This is a question and answer piece with some charities from Shropshire, including Citizens Advice Shropshire, Age UK Shropshire Telford & Wrekin, Marches Energy Agency and Shropshire Food Poverty Alliance. This is the second in a series of interviews which further explore the impact of the cost of living crisis on individuals and charities.

We asked these rural charities some questions about how the increase in the cost of living is affecting organisations in their area and their service users in Shropshire. Their collective responses were as follows.

How is the rise in the overall cost of living affecting service users in your area?
The cost of living crisis is a nationwide emergency, but working in a rural county such as Shropshire brings added layers of complexity. For many, rural England conjures images of beautiful, idyllic, prosperous villages—which do not reflect the reality of many of those who live in rural communities. National deprivation indices are dominated by characteristics of urban populations, making them less relevant in rural settings and leading to rural areas often being overlooked by national funding structures. This back drop of hidden inequalities, combined with the unique challenges presented by a rural geography (lack of access to services, public transport, affordable food retailers, a low wage economy), has a number of implications for working in a rural setting.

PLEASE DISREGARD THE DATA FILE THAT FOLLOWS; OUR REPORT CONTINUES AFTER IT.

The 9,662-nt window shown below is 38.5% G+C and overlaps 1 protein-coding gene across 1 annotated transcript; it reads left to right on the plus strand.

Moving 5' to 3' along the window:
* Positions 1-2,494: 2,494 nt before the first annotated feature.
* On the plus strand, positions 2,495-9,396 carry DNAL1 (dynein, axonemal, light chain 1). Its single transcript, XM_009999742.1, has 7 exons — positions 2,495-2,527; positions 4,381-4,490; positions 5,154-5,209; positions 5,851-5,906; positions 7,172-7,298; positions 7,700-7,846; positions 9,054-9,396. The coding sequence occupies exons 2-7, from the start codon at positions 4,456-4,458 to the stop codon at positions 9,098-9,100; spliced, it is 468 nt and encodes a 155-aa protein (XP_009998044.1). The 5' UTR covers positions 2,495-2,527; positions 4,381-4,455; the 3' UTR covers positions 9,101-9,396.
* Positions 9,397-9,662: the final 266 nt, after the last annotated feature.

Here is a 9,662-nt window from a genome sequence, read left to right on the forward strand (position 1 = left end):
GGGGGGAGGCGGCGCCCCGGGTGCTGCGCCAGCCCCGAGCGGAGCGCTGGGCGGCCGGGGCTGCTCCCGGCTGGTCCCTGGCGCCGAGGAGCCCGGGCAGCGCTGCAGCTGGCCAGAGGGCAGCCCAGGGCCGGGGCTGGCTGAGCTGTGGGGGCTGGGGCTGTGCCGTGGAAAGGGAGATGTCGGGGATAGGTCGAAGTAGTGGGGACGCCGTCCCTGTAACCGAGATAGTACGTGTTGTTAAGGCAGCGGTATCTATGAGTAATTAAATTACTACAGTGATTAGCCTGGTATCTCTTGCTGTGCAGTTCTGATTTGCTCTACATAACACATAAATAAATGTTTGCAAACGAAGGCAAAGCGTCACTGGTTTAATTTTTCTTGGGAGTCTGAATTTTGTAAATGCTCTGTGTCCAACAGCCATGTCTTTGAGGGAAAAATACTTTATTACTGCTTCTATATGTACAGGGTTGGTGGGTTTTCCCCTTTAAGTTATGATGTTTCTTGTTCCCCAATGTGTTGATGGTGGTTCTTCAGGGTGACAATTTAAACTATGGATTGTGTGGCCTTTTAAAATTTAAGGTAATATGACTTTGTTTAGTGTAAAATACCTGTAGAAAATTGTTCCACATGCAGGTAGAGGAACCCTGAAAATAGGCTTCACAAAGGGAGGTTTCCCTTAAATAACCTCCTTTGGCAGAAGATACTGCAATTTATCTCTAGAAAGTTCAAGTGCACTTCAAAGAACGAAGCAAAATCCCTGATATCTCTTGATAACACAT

The rise in energy costs and fuel is having a huge impact in our county. The energy price cap has obvious implications but many rural households are also not on the mains gas grid, instead relying on oil, LPG or solid fuel central heating systems, for which there is currently no government regulation and it is not always possible to spread the cost (1,000 litres of heating oil currently costs over £1,000, an average household will use around 2,000 litres of heating oil a year).

We know that the pandemic has exacerbated health inequalities, the cost of living crisis will do the same. The mental and physical health implications of rising poverty and hardship also cannot be overstated.

Read the full article about rise in energy costs for rural communities at NPC.